The materialistic and rationalistic tendencies of the present day lead most people either to deny facts of this kind in toto, or to ignore them, inasmuch as they are inexplicable from a materialistic standpoint, and cannot be established by the inductive or experimental method--as though this last were not equally impossible in the case of morals, social science, and politics. A mind of any candour will only be able to deny the truths of this entire class of phenomena so long as it remains in ignorance of the facts that have been related concerning them; but, again, a continuance in this ignorance can only arise from unwillingness to be convinced. I am satisfied that many of those who deny all human power of divination would come to another, and, to say the least, more cautious conclusion if they would be at the pains of further investigation; and I hold that no one, even at the present day, need be ashamed of joining in with an opinion which was maintained by all the great spirits of antiquity except Epicurus--an opinion whose possible truth hardly one of our best modern philosophers has ventured to contravene, and which the champions of German enlightenment were so little disposed to relegate to the domain of old wives' tales, that Goethe furnishes us with an example of second sight that fell within his own experience, and confirms it down to its minutest details.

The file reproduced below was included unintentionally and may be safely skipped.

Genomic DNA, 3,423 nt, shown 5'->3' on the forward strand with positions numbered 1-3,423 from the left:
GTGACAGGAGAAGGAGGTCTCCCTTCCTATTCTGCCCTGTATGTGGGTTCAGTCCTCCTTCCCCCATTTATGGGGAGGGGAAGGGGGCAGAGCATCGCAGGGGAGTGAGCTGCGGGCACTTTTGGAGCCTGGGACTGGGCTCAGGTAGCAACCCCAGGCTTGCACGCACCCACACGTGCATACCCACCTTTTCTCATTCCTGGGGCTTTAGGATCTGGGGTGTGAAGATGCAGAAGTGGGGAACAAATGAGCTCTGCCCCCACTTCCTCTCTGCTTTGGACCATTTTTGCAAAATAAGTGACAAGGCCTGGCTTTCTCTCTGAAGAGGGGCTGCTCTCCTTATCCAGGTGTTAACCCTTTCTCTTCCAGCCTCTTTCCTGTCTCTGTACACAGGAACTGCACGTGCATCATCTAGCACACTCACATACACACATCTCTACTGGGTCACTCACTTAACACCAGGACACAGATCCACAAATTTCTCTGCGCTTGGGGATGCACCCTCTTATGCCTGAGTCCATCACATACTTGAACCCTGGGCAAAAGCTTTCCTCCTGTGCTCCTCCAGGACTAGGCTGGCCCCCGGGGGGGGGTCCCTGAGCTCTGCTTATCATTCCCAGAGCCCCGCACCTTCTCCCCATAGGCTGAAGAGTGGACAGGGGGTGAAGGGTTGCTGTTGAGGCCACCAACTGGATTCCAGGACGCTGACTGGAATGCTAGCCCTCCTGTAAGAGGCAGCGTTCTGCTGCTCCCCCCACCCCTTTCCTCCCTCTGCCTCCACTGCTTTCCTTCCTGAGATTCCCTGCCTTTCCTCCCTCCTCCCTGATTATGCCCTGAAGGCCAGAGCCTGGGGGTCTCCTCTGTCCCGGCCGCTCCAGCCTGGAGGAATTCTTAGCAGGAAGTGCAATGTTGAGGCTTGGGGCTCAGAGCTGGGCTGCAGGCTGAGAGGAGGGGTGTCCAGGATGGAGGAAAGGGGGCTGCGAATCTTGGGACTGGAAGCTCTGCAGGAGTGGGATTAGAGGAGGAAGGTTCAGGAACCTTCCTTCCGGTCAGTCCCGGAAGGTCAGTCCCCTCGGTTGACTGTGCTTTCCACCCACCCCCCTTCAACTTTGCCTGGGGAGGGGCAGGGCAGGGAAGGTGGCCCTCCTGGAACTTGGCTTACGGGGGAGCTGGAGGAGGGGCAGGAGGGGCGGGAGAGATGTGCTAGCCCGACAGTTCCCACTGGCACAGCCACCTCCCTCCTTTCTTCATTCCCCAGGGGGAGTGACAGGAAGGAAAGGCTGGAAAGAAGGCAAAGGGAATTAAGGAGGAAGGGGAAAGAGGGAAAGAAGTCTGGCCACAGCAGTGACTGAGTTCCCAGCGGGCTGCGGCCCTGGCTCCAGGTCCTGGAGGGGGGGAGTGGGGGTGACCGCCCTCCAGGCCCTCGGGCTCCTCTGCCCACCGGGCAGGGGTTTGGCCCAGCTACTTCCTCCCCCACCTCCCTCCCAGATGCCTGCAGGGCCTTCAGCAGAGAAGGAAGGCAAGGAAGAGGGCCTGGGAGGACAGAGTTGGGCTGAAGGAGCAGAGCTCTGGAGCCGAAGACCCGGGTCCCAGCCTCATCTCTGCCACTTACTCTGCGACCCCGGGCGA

Although I am far from believing that the kind of phenomena above referred to form in themselves a proper foundation for a superstructure of scientific demonstration, I nevertheless find them valuable as a completion and further confirmation of the series of phenomena presented to us by the clairvoyance which we observe in human and animal instinct. Even though they only continue this series [128] through the echo that is awakened within our consciousness, they as powerfully support the account which instinctive actions give concerning their own nature, as they are themselves supported by the analogy they present to the clairvoyance observable in instinct. This, then, as well as my desire not to lose an opportunity of protesting against a modern prejudice, must stand as my reason for having allowed myself to refer, in a scientific work, to a class of phenomena which has fallen at present into so much discredit.

I will conclude with a few words upon a special kind of instinct which has a very instructive bearing upon the subject generally, and shows how impossible it is to evade the supposition of an unconscious clairvoyance on the part of instinct. In the examples adduced hitherto, the action of each individual has been done on the individual's own behalf, except in the case of instincts connected with the continuation of the species, where the action benefits others--that is to say, the offspring of the creature performing it.